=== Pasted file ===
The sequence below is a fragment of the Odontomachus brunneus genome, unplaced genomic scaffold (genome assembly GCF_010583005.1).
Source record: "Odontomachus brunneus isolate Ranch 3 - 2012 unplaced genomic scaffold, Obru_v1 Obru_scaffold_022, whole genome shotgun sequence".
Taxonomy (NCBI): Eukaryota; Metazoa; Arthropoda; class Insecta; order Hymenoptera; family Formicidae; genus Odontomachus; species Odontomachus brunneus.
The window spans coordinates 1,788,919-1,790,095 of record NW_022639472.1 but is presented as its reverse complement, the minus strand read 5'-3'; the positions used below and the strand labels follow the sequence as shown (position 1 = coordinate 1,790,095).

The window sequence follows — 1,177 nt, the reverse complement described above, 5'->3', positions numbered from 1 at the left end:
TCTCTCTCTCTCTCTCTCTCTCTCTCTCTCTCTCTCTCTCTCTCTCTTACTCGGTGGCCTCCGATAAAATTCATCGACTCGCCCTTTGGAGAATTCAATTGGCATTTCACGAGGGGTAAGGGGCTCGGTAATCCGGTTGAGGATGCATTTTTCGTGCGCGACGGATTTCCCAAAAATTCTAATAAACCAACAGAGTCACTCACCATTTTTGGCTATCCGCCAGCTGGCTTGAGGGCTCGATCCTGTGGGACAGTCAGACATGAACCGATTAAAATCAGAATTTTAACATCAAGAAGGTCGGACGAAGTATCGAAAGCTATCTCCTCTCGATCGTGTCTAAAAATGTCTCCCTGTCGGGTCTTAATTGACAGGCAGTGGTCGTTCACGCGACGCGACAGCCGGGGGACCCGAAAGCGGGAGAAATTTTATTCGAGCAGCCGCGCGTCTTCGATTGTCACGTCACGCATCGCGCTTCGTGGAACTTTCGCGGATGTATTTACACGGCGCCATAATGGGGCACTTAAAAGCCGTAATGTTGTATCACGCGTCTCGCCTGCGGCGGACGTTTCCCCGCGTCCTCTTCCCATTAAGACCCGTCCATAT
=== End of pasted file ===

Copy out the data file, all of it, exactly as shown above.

The sequence below is a fragment of the Odontomachus brunneus genome, unplaced genomic scaffold (genome assembly GCF_010583005.1).
Source record: "Odontomachus brunneus isolate Ranch 3 - 2012 unplaced genomic scaffold, Obru_v1 Obru_scaffold_022, whole genome shotgun sequence".
Taxonomy (NCBI): Eukaryota; Metazoa; Arthropoda; class Insecta; order Hymenoptera; family Formicidae; genus Odontomachus; species Odontomachus brunneus.
The window spans coordinates 1,788,919-1,790,095 of record NW_022639472.1 but is presented as its reverse complement, the minus strand read 5'-3'; the positions used below and the strand labels follow the sequence as shown (position 1 = coordinate 1,790,095).

The window sequence follows — 1,177 nt, the reverse complement described above, 5'->3', positions numbered from 1 at the left end:
TCTCTCTCTCTCTCTCTCTCTCTCTCTCTCTCTCTCTCTCTCTCTCTTACTCGGTGGCCTCCGATAAAATTCATCGACTCGCCCTTTGGAGAATTCAATTGGCATTTCACGAGGGGTAAGGGGCTCGGTAATCCGGTTGAGGATGCATTTTTCGTGCGCGACGGATTTCCCAAAAATTCTAATAAACCAACAGAGTCACTCACCATTTTTGGCTATCCGCCAGCTGGCTTGAGGGCTCGATCCTGTGGGACAGTCAGACATGAACCGATTAAAATCAGAATTTTAACATCAAGAAGGTCGGACGAAGTATCGAAAGCTATCTCCTCTCGATCGTGTCTAAAAATGTCTCCCTGTCGGGTCTTAATTGACAGGCAGTGGTCGTTCACGCGACGCGACAGCCGGGGGACCCGAAAGCGGGAGAAATTTTATTCGAGCAGCCGCGCGTCTTCGATTGTCACGTCACGCATCGCGCTTCGTGGAACTTTCGCGGATGTATTTACACGGCGCCATAATGGGGCACTTAAAAGCCGTAATGTTGTATCACGCGTCTCGCCTGCGGCGGACGTTTCCCCGCGTCCTCTTCCCATTAAGACCCGTCCATAT